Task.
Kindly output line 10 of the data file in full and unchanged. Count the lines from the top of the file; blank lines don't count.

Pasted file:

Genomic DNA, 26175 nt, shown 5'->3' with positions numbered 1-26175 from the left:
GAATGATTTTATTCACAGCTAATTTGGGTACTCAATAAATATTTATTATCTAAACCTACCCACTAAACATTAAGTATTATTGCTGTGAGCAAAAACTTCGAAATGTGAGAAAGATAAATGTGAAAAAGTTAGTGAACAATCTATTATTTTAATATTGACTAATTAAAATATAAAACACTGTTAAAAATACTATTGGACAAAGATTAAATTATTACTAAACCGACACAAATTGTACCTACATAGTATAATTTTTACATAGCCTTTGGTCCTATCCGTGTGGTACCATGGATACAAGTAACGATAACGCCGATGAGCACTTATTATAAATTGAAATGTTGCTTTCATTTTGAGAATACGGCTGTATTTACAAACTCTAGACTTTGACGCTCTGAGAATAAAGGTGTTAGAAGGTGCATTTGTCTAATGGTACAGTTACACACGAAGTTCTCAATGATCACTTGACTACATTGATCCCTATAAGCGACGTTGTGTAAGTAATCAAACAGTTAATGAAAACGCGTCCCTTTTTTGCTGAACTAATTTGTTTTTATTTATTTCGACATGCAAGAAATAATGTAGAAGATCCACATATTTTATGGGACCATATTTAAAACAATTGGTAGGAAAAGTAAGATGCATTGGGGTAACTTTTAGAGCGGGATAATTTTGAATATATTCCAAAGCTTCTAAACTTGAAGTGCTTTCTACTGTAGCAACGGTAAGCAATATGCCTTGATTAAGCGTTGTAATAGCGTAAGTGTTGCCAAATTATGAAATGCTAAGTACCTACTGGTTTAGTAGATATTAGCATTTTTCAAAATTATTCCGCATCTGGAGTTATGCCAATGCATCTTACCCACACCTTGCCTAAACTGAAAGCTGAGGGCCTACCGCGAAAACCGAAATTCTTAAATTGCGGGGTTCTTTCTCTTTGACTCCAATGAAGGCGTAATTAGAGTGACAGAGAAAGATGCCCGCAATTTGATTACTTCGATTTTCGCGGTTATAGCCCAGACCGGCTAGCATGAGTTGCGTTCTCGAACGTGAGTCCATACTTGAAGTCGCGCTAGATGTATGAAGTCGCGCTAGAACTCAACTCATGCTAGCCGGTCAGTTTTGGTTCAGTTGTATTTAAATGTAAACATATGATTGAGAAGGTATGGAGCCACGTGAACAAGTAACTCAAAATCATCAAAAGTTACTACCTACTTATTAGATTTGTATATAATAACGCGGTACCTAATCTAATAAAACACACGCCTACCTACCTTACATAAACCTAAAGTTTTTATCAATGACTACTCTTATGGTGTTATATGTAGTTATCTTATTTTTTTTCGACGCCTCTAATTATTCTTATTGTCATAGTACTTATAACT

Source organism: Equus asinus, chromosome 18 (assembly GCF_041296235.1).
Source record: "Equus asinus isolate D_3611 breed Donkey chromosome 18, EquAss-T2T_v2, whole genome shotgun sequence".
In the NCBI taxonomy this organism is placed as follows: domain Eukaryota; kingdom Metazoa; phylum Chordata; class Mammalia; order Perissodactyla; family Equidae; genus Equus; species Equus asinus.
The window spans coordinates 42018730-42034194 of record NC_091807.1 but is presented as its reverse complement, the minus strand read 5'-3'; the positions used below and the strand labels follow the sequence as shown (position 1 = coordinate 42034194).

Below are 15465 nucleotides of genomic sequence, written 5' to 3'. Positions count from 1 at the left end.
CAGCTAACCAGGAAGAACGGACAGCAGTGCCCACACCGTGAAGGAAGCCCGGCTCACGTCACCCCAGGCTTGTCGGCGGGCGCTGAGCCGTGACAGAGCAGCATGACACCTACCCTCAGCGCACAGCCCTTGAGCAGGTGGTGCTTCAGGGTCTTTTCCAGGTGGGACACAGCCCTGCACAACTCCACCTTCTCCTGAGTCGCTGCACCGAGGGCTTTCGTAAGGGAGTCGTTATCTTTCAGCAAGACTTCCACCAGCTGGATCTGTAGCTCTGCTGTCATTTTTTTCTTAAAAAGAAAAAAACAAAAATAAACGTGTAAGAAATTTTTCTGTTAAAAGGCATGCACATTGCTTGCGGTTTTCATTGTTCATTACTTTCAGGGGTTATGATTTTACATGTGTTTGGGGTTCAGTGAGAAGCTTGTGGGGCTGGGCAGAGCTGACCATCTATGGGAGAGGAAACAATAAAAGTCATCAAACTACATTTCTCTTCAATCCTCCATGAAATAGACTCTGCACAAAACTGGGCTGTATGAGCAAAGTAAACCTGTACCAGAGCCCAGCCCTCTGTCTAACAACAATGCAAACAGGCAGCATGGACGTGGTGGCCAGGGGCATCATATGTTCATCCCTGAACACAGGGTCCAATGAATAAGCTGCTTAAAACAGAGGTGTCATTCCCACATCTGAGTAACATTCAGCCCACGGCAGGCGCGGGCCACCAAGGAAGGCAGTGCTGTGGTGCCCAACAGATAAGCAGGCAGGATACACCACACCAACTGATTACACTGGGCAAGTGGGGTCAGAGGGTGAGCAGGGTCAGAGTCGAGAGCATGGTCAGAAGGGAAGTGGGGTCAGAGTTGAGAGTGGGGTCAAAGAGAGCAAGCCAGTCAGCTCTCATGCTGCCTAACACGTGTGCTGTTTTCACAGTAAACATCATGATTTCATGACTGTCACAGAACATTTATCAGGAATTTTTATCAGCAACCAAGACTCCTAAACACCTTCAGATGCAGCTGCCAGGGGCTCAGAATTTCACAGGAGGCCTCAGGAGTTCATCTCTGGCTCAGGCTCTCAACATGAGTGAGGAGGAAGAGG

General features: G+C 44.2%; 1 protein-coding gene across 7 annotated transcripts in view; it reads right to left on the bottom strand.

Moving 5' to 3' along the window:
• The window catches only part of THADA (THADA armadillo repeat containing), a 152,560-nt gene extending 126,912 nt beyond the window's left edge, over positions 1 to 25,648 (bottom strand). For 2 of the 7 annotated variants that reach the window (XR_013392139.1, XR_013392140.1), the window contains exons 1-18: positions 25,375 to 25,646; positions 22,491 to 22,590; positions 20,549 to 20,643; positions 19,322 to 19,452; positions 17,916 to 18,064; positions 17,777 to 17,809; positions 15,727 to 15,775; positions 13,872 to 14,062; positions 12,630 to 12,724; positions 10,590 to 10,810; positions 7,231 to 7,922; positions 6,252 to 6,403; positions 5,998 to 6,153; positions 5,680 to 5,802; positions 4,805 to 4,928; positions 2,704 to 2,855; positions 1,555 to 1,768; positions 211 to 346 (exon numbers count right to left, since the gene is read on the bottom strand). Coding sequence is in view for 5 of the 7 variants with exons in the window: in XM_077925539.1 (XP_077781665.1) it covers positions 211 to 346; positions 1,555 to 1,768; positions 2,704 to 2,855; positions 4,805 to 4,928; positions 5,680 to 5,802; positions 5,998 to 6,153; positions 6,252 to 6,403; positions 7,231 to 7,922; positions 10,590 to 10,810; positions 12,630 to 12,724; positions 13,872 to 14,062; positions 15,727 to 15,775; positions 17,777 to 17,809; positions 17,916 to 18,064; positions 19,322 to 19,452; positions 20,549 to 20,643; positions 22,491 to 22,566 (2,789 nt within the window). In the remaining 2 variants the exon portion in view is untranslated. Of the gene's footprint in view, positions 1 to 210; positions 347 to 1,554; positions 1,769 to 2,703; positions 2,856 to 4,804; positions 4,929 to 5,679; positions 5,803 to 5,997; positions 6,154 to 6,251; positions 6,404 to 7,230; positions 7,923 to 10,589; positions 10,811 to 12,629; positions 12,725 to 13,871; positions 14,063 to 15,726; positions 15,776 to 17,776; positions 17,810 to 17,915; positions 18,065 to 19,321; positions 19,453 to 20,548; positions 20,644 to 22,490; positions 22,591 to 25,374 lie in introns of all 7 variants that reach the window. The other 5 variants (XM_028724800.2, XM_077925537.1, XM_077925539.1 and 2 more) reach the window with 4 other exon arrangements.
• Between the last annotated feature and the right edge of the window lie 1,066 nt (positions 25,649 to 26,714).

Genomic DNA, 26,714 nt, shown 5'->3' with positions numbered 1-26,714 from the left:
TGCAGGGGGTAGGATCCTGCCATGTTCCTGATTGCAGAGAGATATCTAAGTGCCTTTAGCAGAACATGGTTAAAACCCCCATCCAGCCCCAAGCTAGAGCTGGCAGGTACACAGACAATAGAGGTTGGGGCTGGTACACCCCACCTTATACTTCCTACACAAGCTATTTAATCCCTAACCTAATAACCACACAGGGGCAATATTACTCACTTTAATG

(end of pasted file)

Moving 5' to 3' along the window: